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Proposition 55: Tax Extension to Fund Education and Healthcare. Constitutional Amendment.

The California Labor Federation supports this measure. Want to learn more? Steve Smith discusses how “Prop 55 Prevents School Cuts, Keeps California Moving in Right Direction” in California Labor’s 2016 Top Props Series. Check it out here.


Click here to download California Labor’s 2016 Endorsements & Ballot Measures Analyses

A YES vote on this measure means:

The temporary personal income tax increases enacted in 2012 will be extended for twelve years and revenue  will be allocated to K-12 schools, community colleges and healthcare services.

A NO vote on this measure means:

The temporary sales and personal income tax increases enacted in 2012 will not be extended and both will expire by 2018.

Official Secretary of State Ballot Summary:   

  • Extends by twelve years the temporary personal income tax increases enacted in 2012 on earnings over $250,000 (for single filers; over $500,000 for joint filers; over $340,000 for heads of household).
  • Allocates these tax revenues 89% to K-12 schools and 11% to California Community Colleges.
  • Allocates up to $2 billion per year in certain years for healthcare programs.
  • Bars use of education revenues for administrative costs, but provides local school governing boards’ discretion to decide, in open meetings and subject to annual audit, how revenues are to be spent.


In 2012 voters approved Proposition 30 which imposed a temporary increase in the sales tax and in the personal income tax on high-income individuals. The revenues from the taxes were allocated with the formula of 89% to K-12 education and 11% to community colleges. Proposition 30 specified that the sales tax increase would sunset in 2016 and the personal income tax would sunset in 2018.

During the recession, California made $56 billion in cuts to the state budget, including $20 billion in cuts to public schools. During the same period, California schools lost more than 30,000 certificated employees. The passage of Proposition 30 prevented further cuts, estimated at $6 billion, from education in the state budget that year. A report by the California Budget & Policy Center estimates that since the passage of Proposition 30, California’s spending per K-12 student has increased significantly, relative to the rest of the US, closing the spending gap between California and other states. California is spending an estimated $1,800 more per K-12 student in 2014-15 than in 2012- 13. As a result, California ranked 29th nationally in spending per student in 2014-15, an improvement from the state’s ranking of 42nd nationally in 2012. However, California’s ranking likely would be lower if the state’s high cost of living were taken into account. Education Week’s annual rating, which takes into account regional costs of living, ranks California at 46th among states for per-pupil spending.

The Proposition 30 personal income tax increases expire at the end of 2018, halfway through the state’s fiscal year. According to estimates, the expiration will leave a permanent gap in state General Fund revenues of an estimated $4.9 billion in 2018-19 and increasing to a gap of $8.5 billion in 2019-20, with annual revenue losses continuing indefinitely.

This initiative would amend the state Constitution to extend the Proposition 30 tax increase on high-income Californians, but would not extend the temporary sales tax increase. It would allocate revenue to education by public schools and bar the use of funds for school administration costs.  It also allocates a certain amount to children’s public healthcare programs. The initiative also specifies that revenues from the income tax increase would be eligible for deposit in the state’s rainy day fund, and is not exempt from diversion.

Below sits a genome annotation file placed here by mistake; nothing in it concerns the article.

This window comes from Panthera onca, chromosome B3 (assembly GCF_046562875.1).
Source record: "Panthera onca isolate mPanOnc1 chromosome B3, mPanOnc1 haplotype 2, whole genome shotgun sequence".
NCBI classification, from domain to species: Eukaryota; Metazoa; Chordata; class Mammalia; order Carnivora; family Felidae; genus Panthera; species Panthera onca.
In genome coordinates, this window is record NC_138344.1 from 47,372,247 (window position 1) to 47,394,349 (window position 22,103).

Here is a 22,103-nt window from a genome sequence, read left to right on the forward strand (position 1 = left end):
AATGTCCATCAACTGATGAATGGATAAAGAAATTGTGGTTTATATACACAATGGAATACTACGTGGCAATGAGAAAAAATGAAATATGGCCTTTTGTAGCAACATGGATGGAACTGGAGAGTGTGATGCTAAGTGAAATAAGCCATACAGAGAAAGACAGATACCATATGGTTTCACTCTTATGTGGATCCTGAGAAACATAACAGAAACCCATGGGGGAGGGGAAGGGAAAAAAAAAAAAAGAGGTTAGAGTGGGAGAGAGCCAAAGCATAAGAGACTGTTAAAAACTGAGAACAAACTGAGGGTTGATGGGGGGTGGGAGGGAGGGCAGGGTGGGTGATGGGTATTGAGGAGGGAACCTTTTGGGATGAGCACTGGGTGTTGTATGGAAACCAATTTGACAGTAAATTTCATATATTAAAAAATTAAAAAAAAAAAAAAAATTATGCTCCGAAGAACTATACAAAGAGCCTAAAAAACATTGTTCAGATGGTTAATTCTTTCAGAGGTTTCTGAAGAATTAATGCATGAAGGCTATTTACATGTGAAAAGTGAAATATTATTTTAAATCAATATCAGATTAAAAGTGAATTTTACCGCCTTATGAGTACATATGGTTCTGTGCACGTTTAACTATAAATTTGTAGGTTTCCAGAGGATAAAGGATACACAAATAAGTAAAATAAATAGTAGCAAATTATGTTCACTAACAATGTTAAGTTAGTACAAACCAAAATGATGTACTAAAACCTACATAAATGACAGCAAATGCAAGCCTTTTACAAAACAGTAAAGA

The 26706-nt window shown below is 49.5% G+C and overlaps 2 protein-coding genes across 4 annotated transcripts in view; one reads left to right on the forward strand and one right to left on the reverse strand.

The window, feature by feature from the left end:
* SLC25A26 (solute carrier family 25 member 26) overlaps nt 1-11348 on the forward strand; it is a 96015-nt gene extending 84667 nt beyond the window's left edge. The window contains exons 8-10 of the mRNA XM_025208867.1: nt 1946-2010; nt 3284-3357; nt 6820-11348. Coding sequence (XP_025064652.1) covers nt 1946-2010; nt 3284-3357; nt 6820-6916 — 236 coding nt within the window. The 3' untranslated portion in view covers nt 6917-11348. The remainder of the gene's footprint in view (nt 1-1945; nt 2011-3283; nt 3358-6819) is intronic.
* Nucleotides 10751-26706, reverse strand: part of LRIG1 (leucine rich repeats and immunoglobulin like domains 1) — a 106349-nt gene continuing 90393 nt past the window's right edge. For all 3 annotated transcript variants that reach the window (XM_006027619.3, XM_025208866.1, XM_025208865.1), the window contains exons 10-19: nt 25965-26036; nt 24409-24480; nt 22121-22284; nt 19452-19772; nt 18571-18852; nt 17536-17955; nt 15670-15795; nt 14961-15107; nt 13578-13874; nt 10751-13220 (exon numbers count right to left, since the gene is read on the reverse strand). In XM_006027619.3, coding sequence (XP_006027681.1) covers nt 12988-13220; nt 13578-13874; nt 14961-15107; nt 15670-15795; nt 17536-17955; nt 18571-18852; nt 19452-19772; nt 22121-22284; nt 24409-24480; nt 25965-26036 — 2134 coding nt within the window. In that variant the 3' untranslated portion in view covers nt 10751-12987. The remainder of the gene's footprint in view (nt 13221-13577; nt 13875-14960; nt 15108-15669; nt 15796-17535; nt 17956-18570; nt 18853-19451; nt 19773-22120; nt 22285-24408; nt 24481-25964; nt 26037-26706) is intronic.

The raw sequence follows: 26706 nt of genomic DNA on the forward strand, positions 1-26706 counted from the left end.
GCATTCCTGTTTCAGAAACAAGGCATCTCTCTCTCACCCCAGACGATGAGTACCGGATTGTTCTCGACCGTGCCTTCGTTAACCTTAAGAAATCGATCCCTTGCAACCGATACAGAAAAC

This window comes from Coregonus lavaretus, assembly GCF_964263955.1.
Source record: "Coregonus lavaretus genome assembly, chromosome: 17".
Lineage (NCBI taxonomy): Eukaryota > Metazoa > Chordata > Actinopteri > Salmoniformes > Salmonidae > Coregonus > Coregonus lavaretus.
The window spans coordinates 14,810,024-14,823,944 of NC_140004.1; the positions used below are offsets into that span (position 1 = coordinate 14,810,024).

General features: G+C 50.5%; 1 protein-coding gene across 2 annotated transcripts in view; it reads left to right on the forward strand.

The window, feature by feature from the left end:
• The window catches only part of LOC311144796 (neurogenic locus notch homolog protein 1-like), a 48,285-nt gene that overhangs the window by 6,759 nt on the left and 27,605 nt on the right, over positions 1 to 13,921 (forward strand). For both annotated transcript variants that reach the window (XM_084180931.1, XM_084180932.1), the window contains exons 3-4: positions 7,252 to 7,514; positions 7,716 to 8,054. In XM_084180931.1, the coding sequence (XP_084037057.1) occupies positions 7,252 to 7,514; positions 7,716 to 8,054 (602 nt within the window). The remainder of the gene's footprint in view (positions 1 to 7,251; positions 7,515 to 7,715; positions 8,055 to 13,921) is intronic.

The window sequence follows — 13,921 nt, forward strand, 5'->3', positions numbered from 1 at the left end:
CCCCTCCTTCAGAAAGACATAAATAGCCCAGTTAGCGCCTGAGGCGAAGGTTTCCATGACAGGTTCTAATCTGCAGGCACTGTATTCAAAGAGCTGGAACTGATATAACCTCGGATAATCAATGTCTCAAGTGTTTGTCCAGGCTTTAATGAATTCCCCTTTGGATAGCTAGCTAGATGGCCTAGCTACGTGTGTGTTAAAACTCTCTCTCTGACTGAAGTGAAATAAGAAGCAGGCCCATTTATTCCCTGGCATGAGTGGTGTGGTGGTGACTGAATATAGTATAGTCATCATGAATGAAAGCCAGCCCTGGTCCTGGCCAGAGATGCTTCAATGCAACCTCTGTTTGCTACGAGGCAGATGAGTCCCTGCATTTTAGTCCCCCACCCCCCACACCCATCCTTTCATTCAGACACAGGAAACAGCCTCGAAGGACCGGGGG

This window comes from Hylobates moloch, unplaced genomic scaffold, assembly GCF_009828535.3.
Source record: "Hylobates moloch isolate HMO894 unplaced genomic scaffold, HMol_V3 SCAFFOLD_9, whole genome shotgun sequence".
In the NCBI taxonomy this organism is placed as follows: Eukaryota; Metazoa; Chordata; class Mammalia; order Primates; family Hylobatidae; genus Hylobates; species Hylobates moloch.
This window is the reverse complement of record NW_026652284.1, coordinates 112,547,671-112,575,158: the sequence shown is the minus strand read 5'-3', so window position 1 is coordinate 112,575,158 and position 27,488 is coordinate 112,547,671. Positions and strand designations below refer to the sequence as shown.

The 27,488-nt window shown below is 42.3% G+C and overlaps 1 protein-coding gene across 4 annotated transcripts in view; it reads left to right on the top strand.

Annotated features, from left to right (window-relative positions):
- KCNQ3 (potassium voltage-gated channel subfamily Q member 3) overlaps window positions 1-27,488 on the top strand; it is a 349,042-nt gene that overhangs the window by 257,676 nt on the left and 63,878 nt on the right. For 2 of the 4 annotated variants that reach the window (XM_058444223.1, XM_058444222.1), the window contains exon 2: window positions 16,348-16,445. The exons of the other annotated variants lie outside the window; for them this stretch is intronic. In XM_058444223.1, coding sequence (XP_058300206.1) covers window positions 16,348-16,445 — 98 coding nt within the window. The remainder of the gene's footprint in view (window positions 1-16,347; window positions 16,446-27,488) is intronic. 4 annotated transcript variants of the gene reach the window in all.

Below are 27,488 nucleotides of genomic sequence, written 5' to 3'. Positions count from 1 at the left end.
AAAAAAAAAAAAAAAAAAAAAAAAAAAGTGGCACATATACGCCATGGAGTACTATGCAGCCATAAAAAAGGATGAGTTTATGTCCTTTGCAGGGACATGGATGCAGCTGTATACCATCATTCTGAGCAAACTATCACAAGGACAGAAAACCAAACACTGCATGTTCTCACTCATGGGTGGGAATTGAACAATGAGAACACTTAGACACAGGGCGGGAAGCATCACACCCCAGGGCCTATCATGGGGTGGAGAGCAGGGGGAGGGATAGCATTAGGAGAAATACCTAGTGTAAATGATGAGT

Legislative Analyst and Director of Finance estimate of fiscal impact: 

Increased state revenues annually from 2019 through 2030—likely in the $5 billion to $11 billion range initially—with amounts varying based on stock market and economic trends. Increased revenues would be allocated under constitutional formulas to schools and community colleges, budget reserves and debt payments, and health programs, with remaining funds available for these or other state purposes.

Support and Opposition:

Supporters, including the California Federation of Teachers, California School Employees Association and many others, argue that while Prop 30 has been a major success, public education in California is still seriously underfunded. The state ranks near the bottom in of the nation in per-pupil spending, class-size average and per-student ratio in nurses, librarians and counselors. They argue that California students, schools and colleges can’t afford to go back to the days of massive teacher layoffs, larger class sizes, and cuts to programs like art and music and that we should protect schools and vital services, like health care for children, from cuts.

Opponents, mainly the California Chamber of Commerce, argue that the Proposition 30 tax increases were intended to be temporary, and this initiative makes them virtually permanent, even when the budget is balanced. The argue that the extension of the personal income tax will hurt small businesses of under 100 employees because the owners of those businesses file personal, not corporate, income tax. These small business owners will bear the brunt of the tax, even though the state budget is currently balanced.

Prior Positions:

The Labor Federation supported Proposition 30 that originally imposed the income and sales tax increase approved by voters in 2012.

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